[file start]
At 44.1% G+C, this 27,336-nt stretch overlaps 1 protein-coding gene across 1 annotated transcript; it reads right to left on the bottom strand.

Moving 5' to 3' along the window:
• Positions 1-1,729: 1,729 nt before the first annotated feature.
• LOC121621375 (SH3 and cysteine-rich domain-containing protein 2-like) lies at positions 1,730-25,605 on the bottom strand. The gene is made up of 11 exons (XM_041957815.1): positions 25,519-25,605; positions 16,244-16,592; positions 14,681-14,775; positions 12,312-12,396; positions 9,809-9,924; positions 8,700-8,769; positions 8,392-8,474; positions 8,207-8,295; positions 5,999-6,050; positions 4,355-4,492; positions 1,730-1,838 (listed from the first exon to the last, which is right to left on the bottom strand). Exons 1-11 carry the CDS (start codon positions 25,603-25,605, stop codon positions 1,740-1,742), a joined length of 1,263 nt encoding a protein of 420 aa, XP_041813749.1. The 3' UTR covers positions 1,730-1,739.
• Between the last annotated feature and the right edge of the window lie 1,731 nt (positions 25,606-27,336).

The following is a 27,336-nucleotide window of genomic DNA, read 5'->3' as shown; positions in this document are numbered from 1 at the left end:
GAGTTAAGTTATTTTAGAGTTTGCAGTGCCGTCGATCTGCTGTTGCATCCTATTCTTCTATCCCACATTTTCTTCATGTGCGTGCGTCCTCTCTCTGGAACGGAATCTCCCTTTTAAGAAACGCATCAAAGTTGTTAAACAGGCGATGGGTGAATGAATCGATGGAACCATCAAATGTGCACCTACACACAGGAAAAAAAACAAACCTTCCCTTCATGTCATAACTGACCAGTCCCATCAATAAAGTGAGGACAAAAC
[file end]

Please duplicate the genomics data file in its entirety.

At 44.1% G+C, this 27,336-nt stretch overlaps 1 protein-coding gene across 1 annotated transcript; it reads right to left on the bottom strand.

Moving 5' to 3' along the window:
• Positions 1-1,729: 1,729 nt before the first annotated feature.
• LOC121621375 (SH3 and cysteine-rich domain-containing protein 2-like) lies at positions 1,730-25,605 on the bottom strand. The gene is made up of 11 exons (XM_041957815.1): positions 25,519-25,605; positions 16,244-16,592; positions 14,681-14,775; positions 12,312-12,396; positions 9,809-9,924; positions 8,700-8,769; positions 8,392-8,474; positions 8,207-8,295; positions 5,999-6,050; positions 4,355-4,492; positions 1,730-1,838 (listed from the first exon to the last, which is right to left on the bottom strand). Exons 1-11 carry the CDS (start codon positions 25,603-25,605, stop codon positions 1,740-1,742), a joined length of 1,263 nt encoding a protein of 420 aa, XP_041813749.1. The 3' UTR covers positions 1,730-1,739.
• Between the last annotated feature and the right edge of the window lie 1,731 nt (positions 25,606-27,336).

The following is a 27,336-nucleotide window of genomic DNA, read 5'->3' as shown; positions in this document are numbered from 1 at the left end:
GAGTTAAGTTATTTTAGAGTTTGCAGTGCCGTCGATCTGCTGTTGCATCCTATTCTTCTATCCCACATTTTCTTCATGTGCGTGCGTCCTCTCTCTGGAACGGAATCTCCCTTTTAAGAAACGCATCAAAGTTGTTAAACAGGCGATGGGTGAATGAATCGATGGAACCATCAAATGTGCACCTACACACAGGAAAAAAAACAAACCTTCCCTTCATGTCATAACTGACCAGTCCCATCAATAAAGTGAGGACAAAAC